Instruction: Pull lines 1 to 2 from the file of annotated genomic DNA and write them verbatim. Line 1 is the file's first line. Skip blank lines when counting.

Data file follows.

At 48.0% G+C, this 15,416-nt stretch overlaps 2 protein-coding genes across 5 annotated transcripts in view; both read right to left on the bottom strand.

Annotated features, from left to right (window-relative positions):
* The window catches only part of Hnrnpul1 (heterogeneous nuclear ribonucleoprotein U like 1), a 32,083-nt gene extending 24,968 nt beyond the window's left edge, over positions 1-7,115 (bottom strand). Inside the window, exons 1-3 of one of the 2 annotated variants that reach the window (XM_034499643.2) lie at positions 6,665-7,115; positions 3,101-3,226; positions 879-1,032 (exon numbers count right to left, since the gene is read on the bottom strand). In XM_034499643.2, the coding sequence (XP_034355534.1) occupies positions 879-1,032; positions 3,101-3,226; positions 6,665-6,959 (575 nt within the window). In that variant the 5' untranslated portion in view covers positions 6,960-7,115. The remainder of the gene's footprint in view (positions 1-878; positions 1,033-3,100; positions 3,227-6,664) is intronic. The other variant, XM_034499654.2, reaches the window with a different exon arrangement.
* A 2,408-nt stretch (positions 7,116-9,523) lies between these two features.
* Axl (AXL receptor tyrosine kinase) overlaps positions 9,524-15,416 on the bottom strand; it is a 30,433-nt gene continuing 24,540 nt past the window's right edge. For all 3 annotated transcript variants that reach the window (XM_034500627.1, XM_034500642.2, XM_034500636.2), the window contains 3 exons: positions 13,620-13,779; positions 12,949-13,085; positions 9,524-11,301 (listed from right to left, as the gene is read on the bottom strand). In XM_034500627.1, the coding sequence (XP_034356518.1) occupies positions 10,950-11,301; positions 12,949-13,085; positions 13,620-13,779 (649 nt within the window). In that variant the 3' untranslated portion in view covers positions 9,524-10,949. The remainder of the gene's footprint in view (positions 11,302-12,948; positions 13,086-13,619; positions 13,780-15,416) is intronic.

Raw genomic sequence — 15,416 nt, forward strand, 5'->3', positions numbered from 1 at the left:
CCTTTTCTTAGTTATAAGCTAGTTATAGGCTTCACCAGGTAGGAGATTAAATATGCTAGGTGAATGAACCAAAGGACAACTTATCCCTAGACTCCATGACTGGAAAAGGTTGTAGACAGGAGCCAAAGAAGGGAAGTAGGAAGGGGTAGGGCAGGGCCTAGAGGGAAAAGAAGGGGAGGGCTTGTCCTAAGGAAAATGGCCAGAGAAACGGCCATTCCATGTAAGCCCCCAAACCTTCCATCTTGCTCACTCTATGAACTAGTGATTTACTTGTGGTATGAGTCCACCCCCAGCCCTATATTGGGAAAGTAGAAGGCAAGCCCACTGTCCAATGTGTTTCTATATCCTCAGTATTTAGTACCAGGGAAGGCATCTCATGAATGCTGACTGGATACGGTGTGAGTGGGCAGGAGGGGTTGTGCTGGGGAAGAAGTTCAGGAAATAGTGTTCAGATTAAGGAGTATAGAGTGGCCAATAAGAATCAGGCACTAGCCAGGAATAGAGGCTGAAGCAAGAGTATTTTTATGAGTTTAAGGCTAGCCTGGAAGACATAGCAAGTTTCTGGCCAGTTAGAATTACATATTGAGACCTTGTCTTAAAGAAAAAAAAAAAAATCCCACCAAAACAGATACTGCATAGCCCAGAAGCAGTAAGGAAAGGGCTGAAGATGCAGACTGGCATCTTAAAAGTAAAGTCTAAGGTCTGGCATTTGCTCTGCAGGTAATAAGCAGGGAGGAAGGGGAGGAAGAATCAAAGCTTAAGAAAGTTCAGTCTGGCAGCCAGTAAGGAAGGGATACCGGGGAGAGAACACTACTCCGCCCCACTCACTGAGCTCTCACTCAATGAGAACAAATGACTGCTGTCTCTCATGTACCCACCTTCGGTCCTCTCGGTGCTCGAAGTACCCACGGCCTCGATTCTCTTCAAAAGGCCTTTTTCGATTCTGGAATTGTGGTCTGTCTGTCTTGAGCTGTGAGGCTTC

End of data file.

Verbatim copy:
At 48.0% G+C, this 15,416-nt stretch overlaps 2 protein-coding genes across 5 annotated transcripts in view; both read right to left on the bottom strand.

Annotated features, from left to right (window-relative positions):